NADKC Western Region
August 2019
In this issue
  • Message from the Director
    by Frank O'Leary
  • WR 2019 CA Fall Test 
  • WR 2019 Fall Test MT
  • VGP 101
    by Ken Dinn & Gary Hodson
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Board of Directors
Frank O'Leary, NADKC Western Regional Director
Randall Cherry, Director
WR Board of Directors
Jeff Martin, Director
WR Board of Directors
Newsletter Editor
Marianne O'Leary
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Message from the Director
by Frank O’Leary  
Western Regional Members,
December 31st I will complete my second term as the Western Regional Director.  When I ran for this position sixth years ago I stated that, if elected, I would be honored to serve.  Furthermore, I stated that if I was still enjoying being the Western Regional Director I would run for a second term which I did and was unopposed.   I stated at that time that I am a firm believer in term limits.  In my opinion two terms on this Board is the right number.  Therefore, this will be my last year as the Western Region Director.  It has been a privilege to serve the Western Region and the NADKC as the Western Regional Director.  All members of this Region can be proud of what we have accomplished over the last six years with our membership increasing by more than double, our monthly newsletter, expanded testing schedule, financial stability of the Region, and successfully hosting the 2016 Annual Meeting with over 70 people from around the North American and Germany in attendance.  The attendance at the 2016 Annual Meeting, in Walla Walla, more than doubled attendance numbers at previous WR hosted NADKC Annual Meeting.  Additionally, at the ’16 Annual Meeting we facilitated the final portion of the Formwertricher Apprentice examine process for four NADKC members allowing them to become Specialzuchtrichter’s (SZR), the only four in North America.  This was the first time this portion of the final examine had been conduct in North America, or for that matter outside of Germany. 
In the near future nominations will be opening for the Western Regional Director.  I would encourage anyone that is interested in serving in this capacity to consider running. 
The WR has added an additional fall test.  On November 9th we will be holding a Solms/AZP, in Denair, CA.  Denver Hodges is the test coordinator and can be reached at 209-485-0987 or at  At this time there is still room in this test for additional dogs.
In September the WR has will host a fall test in Conrad, MT.   On September 19th & 20th, we will be holding a VGP.  September 21st and 22nd we will be holding a Solms/AZP.  There will be a Zuchtschau  on Saturday, September 21st.  Jerry Riewer is the test coordinator and can be reached at 406-450-1214 or at  Currently there is space available for one VGP dog.  The Solms/AZP is full on Saturday but there is space available on Sunday.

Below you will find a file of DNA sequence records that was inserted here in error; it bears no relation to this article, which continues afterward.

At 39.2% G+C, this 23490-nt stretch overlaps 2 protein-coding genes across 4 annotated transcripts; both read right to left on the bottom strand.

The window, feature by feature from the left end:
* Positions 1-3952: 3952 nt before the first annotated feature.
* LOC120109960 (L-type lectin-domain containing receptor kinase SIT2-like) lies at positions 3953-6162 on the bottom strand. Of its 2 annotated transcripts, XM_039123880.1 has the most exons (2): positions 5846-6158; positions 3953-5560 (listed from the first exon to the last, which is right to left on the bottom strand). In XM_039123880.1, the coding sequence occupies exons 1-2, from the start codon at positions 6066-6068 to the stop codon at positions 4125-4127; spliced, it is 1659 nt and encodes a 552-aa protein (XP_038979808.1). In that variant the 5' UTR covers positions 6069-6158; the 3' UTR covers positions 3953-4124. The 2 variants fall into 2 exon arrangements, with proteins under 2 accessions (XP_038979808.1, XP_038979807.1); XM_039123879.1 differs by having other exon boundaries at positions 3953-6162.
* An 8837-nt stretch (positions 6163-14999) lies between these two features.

If you have indicated you will be participating in a fall test, please submit your entry ASAP.  If you have submitted your entry and realize you will be unable to participate please let the test coordinator know ASAP.
Best Regards,
Frank O’Leary
Western Regional Director
November 9, 2019
The Western Region will be holding a test in Denair, CA on November 9th.  This will be the first time there has been a WR test in CA since we lost Guido Dei in December of 2015.   
On November 9th the WR we will hold a Solms/AZP/Zuchtschau.  The Judging Team will be Jeff Martin (Test Director), Mark Peasley (Senior Judge), and t/b/d.  As of this writing there was one spot available in the Solms/AZP.  For additional information please Denver Hodges, Test Coordinator, at 209-485-0987 or at or Jeff Martin, Test Director at 250-809-6665 or at
We anticipate that this will be a great event in a good location.  The testing field and water areas are all reported to be good and should provide an excellent opportunity for the dogs and leaders to be successful. 
Western Region Fall Test
in Conrad, MT
Sept. 19 - 22, 2019
For the first time the Western Region of the NADKC will be holding a test in the Big Sky country of Conrad, Montana. 
On September 19th – 22nd we will have a VGP.  The Judging Team will be Jörg Kaltenegger (Test Director), Jeff Martin (Senior Judge), Mark Peasley, and James Seidl.  At this time there is one spot available in the VGP.  As of this writing there is room for one additional VGP dog.